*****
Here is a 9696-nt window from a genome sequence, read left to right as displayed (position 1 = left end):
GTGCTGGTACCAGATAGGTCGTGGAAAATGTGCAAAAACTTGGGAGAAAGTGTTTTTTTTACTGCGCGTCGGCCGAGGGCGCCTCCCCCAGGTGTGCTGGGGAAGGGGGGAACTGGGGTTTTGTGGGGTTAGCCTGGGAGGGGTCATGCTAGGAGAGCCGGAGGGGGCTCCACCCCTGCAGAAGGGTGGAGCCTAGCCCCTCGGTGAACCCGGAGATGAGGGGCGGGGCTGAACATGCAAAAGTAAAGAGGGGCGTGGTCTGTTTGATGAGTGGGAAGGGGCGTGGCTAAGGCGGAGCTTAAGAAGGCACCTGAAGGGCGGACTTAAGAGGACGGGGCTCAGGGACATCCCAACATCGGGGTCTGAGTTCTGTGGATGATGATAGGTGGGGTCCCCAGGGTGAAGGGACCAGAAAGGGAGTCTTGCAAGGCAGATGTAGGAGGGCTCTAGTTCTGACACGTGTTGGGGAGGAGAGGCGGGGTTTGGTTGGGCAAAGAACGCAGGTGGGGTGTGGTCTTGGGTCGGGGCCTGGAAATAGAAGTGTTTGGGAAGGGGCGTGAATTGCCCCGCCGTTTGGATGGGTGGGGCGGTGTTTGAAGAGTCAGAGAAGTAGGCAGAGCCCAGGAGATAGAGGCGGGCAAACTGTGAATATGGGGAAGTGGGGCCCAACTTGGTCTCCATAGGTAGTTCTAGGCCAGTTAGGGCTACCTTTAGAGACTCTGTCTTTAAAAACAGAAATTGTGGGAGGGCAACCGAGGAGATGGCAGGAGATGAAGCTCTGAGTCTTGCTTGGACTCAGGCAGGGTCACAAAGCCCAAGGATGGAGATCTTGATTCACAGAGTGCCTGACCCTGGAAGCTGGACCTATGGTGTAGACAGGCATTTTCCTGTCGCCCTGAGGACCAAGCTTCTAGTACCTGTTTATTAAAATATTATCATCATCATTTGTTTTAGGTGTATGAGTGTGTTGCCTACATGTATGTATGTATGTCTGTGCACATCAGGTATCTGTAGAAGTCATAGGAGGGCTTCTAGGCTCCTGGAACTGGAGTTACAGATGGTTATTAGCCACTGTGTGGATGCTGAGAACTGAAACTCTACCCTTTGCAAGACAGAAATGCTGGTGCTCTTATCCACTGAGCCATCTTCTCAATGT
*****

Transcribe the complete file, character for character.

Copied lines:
Here is a 9696-nt window from a genome sequence, read left to right as displayed (position 1 = left end):
GTGCTGGTACCAGATAGGTCGTGGAAAATGTGCAAAAACTTGGGAGAAAGTGTTTTTTTTACTGCGCGTCGGCCGAGGGCGCCTCCCCCAGGTGTGCTGGGGAAGGGGGGAACTGGGGTTTTGTGGGGTTAGCCTGGGAGGGGTCATGCTAGGAGAGCCGGAGGGGGCTCCACCCCTGCAGAAGGGTGGAGCCTAGCCCCTCGGTGAACCCGGAGATGAGGGGCGGGGCTGAACATGCAAAAGTAAAGAGGGGCGTGGTCTGTTTGATGAGTGGGAAGGGGCGTGGCTAAGGCGGAGCTTAAGAAGGCACCTGAAGGGCGGACTTAAGAGGACGGGGCTCAGGGACATCCCAACATCGGGGTCTGAGTTCTGTGGATGATGATAGGTGGGGTCCCCAGGGTGAAGGGACCAGAAAGGGAGTCTTGCAAGGCAGATGTAGGAGGGCTCTAGTTCTGACACGTGTTGGGGAGGAGAGGCGGGGTTTGGTTGGGCAAAGAACGCAGGTGGGGTGTGGTCTTGGGTCGGGGCCTGGAAATAGAAGTGTTTGGGAAGGGGCGTGAATTGCCCCGCCGTTTGGATGGGTGGGGCGGTGTTTGAAGAGTCAGAGAAGTAGGCAGAGCCCAGGAGATAGAGGCGGGCAAACTGTGAATATGGGGAAGTGGGGCCCAACTTGGTCTCCATAGGTAGTTCTAGGCCAGTTAGGGCTACCTTTAGAGACTCTGTCTTTAAAAACAGAAATTGTGGGAGGGCAACCGAGGAGATGGCAGGAGATGAAGCTCTGAGTCTTGCTTGGACTCAGGCAGGGTCACAAAGCCCAAGGATGGAGATCTTGATTCACAGAGTGCCTGACCCTGGAAGCTGGACCTATGGTGTAGACAGGCATTTTCCTGTCGCCCTGAGGACCAAGCTTCTAGTACCTGTTTATTAAAATATTATCATCATCATTTGTTTTAGGTGTATGAGTGTGTTGCCTACATGTATGTATGTATGTCTGTGCACATCAGGTATCTGTAGAAGTCATAGGAGGGCTTCTAGGCTCCTGGAACTGGAGTTACAGATGGTTATTAGCCACTGTGTGGATGCTGAGAACTGAAACTCTACCCTTTGCAAGACAGAAATGCTGGTGCTCTTATCCACTGAGCCATCTTCTCAATGT